Acts 6 is an interesting little chapter. In it, one reads of the 1st church conflict and its resolution by the appointment of Greek cultured Jews as deacons. This little incident is set against the backdrop later in the same chapter of very real and serious persecution of one of the new deacons, Stephen. The contrast is illuminating. Compared with being on trial for his life, the problem he was appointed by the church to solve must seem small, as indeed it is (at least in comparison). But I think that very contrast illustrates something profoundly important, the truth that God is always with His people. In matters both comparatively small and ultimately serious, God's Spirit is always at work in both His Church as a whole and in the lives of its individual members.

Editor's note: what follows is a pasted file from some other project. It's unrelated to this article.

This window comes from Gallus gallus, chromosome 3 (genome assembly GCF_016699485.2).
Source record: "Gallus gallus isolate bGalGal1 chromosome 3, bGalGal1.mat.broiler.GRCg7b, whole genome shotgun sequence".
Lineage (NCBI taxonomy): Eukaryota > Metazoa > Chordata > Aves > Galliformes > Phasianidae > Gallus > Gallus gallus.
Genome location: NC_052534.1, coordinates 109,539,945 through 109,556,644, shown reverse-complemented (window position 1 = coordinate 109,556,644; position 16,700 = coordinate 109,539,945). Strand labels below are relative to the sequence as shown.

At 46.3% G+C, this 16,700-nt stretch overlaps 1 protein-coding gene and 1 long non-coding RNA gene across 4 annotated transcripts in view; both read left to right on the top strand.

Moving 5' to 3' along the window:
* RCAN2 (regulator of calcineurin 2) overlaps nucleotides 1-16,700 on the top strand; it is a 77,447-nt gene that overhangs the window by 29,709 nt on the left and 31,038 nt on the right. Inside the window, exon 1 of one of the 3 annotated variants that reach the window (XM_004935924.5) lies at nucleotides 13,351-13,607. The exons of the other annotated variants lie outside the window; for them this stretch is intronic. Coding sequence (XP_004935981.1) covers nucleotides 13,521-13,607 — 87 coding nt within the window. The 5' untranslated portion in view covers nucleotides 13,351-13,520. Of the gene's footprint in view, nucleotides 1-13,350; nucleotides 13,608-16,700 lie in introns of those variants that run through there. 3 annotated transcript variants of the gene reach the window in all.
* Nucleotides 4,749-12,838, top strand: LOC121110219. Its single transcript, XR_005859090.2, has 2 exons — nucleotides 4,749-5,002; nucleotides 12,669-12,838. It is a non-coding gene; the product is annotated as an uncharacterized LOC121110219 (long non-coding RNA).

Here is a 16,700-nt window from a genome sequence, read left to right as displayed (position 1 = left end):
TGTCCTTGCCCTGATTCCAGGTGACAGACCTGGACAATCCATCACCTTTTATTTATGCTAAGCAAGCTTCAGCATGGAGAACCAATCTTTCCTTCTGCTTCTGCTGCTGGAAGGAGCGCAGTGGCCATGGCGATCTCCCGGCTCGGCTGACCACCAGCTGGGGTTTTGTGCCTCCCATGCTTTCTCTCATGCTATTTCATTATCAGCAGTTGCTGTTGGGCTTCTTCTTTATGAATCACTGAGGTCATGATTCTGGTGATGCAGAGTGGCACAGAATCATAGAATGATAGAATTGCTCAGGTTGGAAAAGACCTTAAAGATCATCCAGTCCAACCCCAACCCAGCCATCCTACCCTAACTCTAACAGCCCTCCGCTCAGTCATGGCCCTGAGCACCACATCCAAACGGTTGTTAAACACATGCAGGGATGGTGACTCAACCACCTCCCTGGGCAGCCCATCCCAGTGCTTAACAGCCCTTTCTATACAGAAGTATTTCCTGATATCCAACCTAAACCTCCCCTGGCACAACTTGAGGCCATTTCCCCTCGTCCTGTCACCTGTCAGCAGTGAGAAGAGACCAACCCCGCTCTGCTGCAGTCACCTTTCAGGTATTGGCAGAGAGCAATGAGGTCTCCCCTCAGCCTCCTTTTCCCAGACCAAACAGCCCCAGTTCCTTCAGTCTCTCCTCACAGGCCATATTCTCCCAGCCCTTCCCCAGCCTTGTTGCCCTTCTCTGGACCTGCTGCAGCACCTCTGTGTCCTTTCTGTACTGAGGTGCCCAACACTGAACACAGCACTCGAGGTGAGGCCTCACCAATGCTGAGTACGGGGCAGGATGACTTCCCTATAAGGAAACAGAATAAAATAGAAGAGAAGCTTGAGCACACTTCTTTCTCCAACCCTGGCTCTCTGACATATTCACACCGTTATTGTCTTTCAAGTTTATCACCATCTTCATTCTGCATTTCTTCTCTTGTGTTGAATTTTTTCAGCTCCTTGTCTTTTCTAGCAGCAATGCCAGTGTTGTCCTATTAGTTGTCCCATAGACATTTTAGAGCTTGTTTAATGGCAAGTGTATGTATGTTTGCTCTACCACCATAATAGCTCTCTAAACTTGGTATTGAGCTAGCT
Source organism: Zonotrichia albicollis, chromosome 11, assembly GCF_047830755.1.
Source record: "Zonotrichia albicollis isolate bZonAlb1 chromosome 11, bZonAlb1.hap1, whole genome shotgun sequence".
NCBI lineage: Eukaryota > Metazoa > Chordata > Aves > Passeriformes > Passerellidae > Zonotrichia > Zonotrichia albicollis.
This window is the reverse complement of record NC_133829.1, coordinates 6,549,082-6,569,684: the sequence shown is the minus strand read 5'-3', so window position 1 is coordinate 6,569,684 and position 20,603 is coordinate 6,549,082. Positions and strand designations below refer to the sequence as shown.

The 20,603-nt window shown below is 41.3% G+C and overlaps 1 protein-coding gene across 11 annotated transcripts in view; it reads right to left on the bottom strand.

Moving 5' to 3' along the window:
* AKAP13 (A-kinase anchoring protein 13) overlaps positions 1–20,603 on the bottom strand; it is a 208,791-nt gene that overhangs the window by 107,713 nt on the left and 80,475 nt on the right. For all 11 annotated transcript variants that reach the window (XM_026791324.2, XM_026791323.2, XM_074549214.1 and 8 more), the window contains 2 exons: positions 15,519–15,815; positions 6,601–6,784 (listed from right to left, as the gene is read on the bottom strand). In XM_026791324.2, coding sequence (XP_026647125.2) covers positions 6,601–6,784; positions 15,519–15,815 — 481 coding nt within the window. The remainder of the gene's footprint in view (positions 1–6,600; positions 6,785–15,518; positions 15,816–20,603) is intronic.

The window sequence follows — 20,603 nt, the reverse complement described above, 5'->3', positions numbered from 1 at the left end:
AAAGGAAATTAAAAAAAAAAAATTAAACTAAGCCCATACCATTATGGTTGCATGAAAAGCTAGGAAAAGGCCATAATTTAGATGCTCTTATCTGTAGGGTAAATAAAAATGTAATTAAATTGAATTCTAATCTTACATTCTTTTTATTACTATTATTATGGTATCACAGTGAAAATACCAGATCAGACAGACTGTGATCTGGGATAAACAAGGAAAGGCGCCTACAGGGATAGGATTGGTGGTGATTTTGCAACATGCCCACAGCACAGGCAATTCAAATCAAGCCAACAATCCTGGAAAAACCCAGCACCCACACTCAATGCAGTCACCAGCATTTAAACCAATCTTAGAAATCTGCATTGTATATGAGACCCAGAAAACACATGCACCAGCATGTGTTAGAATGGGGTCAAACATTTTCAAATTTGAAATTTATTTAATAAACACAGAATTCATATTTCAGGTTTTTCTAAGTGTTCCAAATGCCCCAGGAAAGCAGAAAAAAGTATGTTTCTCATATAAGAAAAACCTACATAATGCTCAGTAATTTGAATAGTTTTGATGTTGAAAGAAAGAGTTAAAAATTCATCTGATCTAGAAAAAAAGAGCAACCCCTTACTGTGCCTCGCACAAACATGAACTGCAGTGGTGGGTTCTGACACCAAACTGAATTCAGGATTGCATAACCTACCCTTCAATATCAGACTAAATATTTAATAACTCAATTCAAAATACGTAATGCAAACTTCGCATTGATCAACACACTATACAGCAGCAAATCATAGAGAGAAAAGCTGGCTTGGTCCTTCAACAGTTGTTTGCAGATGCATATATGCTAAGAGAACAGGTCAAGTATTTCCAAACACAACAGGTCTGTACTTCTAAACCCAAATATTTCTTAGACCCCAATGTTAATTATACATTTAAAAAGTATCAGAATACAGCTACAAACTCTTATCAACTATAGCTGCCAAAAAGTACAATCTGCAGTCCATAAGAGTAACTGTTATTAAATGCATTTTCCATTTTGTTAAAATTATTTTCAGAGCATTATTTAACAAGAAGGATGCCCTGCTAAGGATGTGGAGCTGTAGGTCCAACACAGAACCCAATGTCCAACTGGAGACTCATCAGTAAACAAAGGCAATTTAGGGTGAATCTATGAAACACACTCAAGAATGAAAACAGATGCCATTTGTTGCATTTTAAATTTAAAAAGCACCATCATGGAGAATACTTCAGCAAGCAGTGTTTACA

That great truth encourages me a great deal. I've never been on trial for my life and don't really expect to be anytime soon. The problems of my life, such as they are, all lean more to the side of common and even ordinary than they do toward matters of life and death. So I am glad that God is in the comparatively small stuff too, because it means that Jesus really has kept His promise to be "with us always, even to the very end of the age." It also means that in the "small" things, I can learn to trust Him, remember and recognize His presence with me, so that when the "charge of the elephant" type circumstances arrive, I can have assurance that He is with me, and be able to stand.